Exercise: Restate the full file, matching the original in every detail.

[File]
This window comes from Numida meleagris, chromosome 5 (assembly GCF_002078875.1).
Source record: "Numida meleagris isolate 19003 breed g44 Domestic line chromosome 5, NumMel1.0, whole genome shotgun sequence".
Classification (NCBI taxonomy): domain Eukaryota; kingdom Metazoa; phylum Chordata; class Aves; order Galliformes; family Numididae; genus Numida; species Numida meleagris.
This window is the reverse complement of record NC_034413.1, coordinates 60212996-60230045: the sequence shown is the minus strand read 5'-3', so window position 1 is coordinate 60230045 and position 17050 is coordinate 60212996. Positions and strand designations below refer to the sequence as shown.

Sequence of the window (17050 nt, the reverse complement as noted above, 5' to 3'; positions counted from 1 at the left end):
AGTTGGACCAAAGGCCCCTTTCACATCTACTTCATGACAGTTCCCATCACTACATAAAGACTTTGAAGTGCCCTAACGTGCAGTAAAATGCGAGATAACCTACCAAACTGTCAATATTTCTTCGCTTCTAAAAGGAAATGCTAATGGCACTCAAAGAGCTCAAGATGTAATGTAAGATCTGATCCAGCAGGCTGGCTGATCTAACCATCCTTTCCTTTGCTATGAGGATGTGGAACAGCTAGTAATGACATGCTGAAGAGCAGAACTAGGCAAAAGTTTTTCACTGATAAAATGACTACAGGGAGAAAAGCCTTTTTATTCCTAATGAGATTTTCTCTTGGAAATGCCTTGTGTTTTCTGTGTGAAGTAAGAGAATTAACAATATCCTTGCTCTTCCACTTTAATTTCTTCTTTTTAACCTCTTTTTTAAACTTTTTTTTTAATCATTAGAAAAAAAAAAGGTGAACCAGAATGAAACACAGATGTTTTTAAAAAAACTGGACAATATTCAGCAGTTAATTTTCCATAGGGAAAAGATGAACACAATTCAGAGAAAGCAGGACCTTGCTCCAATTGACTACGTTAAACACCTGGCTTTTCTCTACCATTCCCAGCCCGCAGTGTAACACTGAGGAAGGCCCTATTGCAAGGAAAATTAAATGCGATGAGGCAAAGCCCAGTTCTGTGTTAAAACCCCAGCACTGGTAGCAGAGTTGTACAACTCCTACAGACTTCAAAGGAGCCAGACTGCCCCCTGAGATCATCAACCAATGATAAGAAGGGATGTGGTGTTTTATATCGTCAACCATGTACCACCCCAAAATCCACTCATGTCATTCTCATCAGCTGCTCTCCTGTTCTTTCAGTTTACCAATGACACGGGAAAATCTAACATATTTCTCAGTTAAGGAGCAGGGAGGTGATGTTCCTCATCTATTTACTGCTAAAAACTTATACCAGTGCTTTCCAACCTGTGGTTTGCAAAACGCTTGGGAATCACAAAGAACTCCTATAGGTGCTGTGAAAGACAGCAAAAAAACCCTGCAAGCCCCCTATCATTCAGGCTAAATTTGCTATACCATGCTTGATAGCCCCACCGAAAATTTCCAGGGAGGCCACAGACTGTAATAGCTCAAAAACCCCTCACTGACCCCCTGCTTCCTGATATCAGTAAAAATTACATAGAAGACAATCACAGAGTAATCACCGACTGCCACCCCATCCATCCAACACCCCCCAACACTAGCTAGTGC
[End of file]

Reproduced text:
This window comes from Numida meleagris, chromosome 5 (assembly GCF_002078875.1).
Source record: "Numida meleagris isolate 19003 breed g44 Domestic line chromosome 5, NumMel1.0, whole genome shotgun sequence".
Classification (NCBI taxonomy): domain Eukaryota; kingdom Metazoa; phylum Chordata; class Aves; order Galliformes; family Numididae; genus Numida; species Numida meleagris.
This window is the reverse complement of record NC_034413.1, coordinates 60212996-60230045: the sequence shown is the minus strand read 5'-3', so window position 1 is coordinate 60230045 and position 17050 is coordinate 60212996. Positions and strand designations below refer to the sequence as shown.

Sequence of the window (17050 nt, the reverse complement as noted above, 5' to 3'; positions counted from 1 at the left end):
AGTTGGACCAAAGGCCCCTTTCACATCTACTTCATGACAGTTCCCATCACTACATAAAGACTTTGAAGTGCCCTAACGTGCAGTAAAATGCGAGATAACCTACCAAACTGTCAATATTTCTTCGCTTCTAAAAGGAAATGCTAATGGCACTCAAAGAGCTCAAGATGTAATGTAAGATCTGATCCAGCAGGCTGGCTGATCTAACCATCCTTTCCTTTGCTATGAGGATGTGGAACAGCTAGTAATGACATGCTGAAGAGCAGAACTAGGCAAAAGTTTTTCACTGATAAAATGACTACAGGGAGAAAAGCCTTTTTATTCCTAATGAGATTTTCTCTTGGAAATGCCTTGTGTTTTCTGTGTGAAGTAAGAGAATTAACAATATCCTTGCTCTTCCACTTTAATTTCTTCTTTTTAACCTCTTTTTTAAACTTTTTTTTTAATCATTAGAAAAAAAAAAGGTGAACCAGAATGAAACACAGATGTTTTTAAAAAAACTGGACAATATTCAGCAGTTAATTTTCCATAGGGAAAAGATGAACACAATTCAGAGAAAGCAGGACCTTGCTCCAATTGACTACGTTAAACACCTGGCTTTTCTCTACCATTCCCAGCCCGCAGTGTAACACTGAGGAAGGCCCTATTGCAAGGAAAATTAAATGCGATGAGGCAAAGCCCAGTTCTGTGTTAAAACCCCAGCACTGGTAGCAGAGTTGTACAACTCCTACAGACTTCAAAGGAGCCAGACTGCCCCCTGAGATCATCAACCAATGATAAGAAGGGATGTGGTGTTTTATATCGTCAACCATGTACCACCCCAAAATCCACTCATGTCATTCTCATCAGCTGCTCTCCTGTTCTTTCAGTTTACCAATGACACGGGAAAATCTAACATATTTCTCAGTTAAGGAGCAGGGAGGTGATGTTCCTCATCTATTTACTGCTAAAAACTTATACCAGTGCTTTCCAACCTGTGGTTTGCAAAACGCTTGGGAATCACAAAGAACTCCTATAGGTGCTGTGAAAGACAGCAAAAAAACCCTGCAAGCCCCCTATCATTCAGGCTAAATTTGCTATACCATGCTTGATAGCCCCACCGAAAATTTCCAGGGAGGCCACAGACTGTAATAGCTCAAAAACCCCTCACTGACCCCCTGCTTCCTGATATCAGTAAAAATTACATAGAAGACAATCACAGAGTAATCACCGACTGCCACCCCATCCATCCAACACCCCCCAACACTAGCTAGTGC